The beauty of IoT connectivity is convenience and communication that spans continents; however, such open connectivity is also the target of hackers and criminals looking to corrupt or steal your data. IoT security is just as important as how well a network operates. To protect private data, ensure all your devices are connected on the same VPN rather than unsecured Wi-Fi connections or other fickle network options.

IoT connectivity solutions

There are advantages and disadvantages to every type of IoT connectivity solution, so you should choose your system and network based on the needs of your company. Here’s a rundown of the primary connectivity solutions that will thrive in an IoT system.

Cellular/ Satellite

Cellular and satellite connectivity solutions are a standard and popular way to keep IoT devices online, especially considering their convenience and range. These networks can handle high volumes of data, even on a global scale. It’s more reliable than Wi-Fi and is relatively simple to implement, but there are some limitations as well. Cellular connectivity can be expensive, especially depending on the provider and your data plan. Some IoT solutions offer a satellite network that can complement existing cellular solutions to ensure global and cost-effective coverage, like KORE connectivity.



Wi-Fi works great for home usage and sometimes even localized office spaces, but there are some significant drawbacks when it comes to IoT. Wi-Fi is far more assailable than other networks, where any of your dozens of devices can become an entry point for hackers to access the entire network, and effectively access data and other devices. 

Stick with smaller appliances or areas for Wi-Fi since the signal usually isn’t strong enough to penetrate heavier materials or buildings. Also, note that battery-operated devices suffer from the drain of Wi-Fi, so use rechargeable devices on Wi-Fi when possible. Most importantly, make sure your Wi-Fi is secure so that you can enjoy your Wi-Fi connectivity.



LPWA networks are a newer option in the world of IoT, but it’s making decent headway with its coverage range capabilities. As the name suggests, it’s also a low power consumption connectivity solution, so it doesn’t drain battery power as severely. The primary downside is the lower bandwidth of most LPWAN solutions, which means it’s best used for smaller packets of data.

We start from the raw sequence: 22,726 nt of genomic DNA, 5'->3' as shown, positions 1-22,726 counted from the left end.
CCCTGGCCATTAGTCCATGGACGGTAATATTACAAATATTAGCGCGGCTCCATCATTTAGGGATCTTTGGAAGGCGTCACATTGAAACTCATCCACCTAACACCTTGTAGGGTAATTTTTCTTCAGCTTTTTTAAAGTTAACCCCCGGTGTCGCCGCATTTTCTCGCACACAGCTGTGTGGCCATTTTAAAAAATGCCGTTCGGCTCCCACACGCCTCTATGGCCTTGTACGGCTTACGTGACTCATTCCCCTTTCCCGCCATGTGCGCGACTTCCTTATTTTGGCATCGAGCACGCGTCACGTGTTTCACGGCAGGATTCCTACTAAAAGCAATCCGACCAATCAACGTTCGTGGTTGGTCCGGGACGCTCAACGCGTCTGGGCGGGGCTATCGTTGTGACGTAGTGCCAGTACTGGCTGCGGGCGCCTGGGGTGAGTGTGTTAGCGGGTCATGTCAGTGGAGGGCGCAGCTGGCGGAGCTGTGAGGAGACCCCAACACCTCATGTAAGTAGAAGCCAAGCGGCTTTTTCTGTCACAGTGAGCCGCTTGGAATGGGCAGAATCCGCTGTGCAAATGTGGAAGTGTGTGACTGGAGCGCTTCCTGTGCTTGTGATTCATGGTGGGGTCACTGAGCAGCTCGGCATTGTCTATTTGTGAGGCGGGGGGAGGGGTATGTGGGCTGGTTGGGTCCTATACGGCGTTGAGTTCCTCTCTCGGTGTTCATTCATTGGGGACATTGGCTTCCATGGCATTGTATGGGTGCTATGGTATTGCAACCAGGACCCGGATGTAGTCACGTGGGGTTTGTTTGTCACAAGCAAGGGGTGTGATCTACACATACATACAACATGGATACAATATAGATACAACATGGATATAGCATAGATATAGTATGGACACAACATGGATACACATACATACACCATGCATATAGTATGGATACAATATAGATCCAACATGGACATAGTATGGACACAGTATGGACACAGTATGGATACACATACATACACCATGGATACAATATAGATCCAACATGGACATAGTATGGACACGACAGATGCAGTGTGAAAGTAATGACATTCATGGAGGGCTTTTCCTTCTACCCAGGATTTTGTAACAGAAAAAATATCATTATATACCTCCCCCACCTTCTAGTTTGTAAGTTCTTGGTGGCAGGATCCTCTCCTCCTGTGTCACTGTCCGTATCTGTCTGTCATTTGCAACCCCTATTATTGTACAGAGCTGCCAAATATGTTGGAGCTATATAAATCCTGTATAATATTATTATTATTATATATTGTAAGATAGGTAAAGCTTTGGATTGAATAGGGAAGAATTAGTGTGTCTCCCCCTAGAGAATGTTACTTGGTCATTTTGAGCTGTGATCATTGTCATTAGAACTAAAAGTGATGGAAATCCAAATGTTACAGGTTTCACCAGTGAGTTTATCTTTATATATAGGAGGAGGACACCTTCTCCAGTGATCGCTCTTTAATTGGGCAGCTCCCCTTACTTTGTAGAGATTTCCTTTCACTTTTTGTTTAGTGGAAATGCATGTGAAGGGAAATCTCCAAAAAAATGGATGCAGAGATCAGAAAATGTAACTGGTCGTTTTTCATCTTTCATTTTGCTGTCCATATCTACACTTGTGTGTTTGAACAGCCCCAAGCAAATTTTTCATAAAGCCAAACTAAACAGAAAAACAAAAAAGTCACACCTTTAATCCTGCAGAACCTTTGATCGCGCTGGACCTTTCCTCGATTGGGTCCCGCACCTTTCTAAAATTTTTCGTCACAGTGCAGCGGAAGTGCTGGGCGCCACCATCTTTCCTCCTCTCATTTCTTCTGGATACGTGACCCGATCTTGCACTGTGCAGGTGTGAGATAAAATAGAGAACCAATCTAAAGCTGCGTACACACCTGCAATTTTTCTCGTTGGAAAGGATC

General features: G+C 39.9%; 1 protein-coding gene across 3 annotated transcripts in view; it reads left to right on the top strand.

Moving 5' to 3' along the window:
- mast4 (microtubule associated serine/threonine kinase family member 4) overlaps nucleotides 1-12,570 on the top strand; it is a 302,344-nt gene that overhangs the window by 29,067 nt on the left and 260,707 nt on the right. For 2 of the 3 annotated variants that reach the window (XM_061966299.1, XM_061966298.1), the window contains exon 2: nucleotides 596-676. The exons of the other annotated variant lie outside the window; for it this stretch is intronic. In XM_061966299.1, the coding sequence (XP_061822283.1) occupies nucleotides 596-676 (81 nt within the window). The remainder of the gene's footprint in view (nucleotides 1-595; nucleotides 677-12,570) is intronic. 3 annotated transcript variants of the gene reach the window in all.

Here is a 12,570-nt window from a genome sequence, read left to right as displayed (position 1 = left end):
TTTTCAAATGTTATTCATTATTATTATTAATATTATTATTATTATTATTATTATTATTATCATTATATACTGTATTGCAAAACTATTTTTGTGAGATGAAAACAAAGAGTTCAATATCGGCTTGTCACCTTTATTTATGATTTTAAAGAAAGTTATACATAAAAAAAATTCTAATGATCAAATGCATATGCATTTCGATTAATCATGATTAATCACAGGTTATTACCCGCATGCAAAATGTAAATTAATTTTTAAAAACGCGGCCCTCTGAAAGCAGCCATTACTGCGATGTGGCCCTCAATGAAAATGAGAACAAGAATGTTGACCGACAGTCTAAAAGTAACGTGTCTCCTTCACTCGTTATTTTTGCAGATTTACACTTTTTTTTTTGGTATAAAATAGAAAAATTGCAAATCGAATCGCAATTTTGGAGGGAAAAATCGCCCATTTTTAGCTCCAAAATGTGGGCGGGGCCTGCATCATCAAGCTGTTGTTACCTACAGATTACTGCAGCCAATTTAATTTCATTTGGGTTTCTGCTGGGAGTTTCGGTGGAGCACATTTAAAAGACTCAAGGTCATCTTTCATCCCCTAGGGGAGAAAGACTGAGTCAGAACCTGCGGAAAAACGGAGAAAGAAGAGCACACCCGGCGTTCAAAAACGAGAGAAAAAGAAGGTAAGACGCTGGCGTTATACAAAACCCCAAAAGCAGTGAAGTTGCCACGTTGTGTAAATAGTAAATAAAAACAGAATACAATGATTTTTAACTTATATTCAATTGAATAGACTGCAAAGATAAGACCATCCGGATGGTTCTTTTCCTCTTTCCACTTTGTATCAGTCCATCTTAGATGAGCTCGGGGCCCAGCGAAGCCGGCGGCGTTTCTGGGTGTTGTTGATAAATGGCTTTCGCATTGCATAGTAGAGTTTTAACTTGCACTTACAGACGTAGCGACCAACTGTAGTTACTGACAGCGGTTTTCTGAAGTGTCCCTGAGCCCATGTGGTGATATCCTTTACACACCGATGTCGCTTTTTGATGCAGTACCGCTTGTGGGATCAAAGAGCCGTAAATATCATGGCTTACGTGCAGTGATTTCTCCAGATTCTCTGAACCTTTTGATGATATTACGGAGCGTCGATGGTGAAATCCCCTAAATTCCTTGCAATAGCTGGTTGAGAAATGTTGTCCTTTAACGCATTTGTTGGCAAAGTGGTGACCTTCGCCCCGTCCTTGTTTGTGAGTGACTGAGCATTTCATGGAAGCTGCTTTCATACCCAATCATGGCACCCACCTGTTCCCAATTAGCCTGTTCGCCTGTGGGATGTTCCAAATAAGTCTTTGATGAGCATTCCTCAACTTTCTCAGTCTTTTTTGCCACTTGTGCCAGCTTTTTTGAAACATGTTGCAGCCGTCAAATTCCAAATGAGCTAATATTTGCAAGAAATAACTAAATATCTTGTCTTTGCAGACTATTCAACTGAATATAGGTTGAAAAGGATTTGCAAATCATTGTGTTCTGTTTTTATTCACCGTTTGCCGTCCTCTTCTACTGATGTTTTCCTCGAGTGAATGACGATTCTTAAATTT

There’s a variety of LPWAN options such as LTE-M, NB-IoT, and LoRa. There is also the newer and innovative LoRaWAN option, which was specifically designed for the Internet of Things (though businesses often have to deploy this type of network themselves.)



Bluetooth connectivity is all about wireless short-range technology and easy setup. It used to be a big power drain, but Bluetooth is now considered a low-power option in most cases. It also uses such a weak signal that it usually isn’t affected by interference. Unfortunately, its limited range means Bluetooth isn’t suitable for large-scale operations. Instead, use it for close range, low data processes that only require medium to low bandwidth,


Simon IoT and IoT connectivity

IoT connectivity is making exciting strides in all sorts of businesses and industries. SIMON IoT connectivity solutions offer premium features like scalability for all sizes of business, customizable plans and dashboards, and international coverage—all for an affordable and transparent price.

You choose the amount of cellular IoT data for your business with no contracts or data limits—simply adjust your data plan to reflect your data needs as things change in your business. Even larger organizations with a range of connectivity needs can create multiple plans tailored to each fleet of devices. Once you choose a primary carrier, you can choose from a huge selection of IoT SIM card options, including M2M, 2G, 3G, 4G, and LTE global coverage.

Ready to get started? Contact us today with any questions about our IoT connectivity solutions!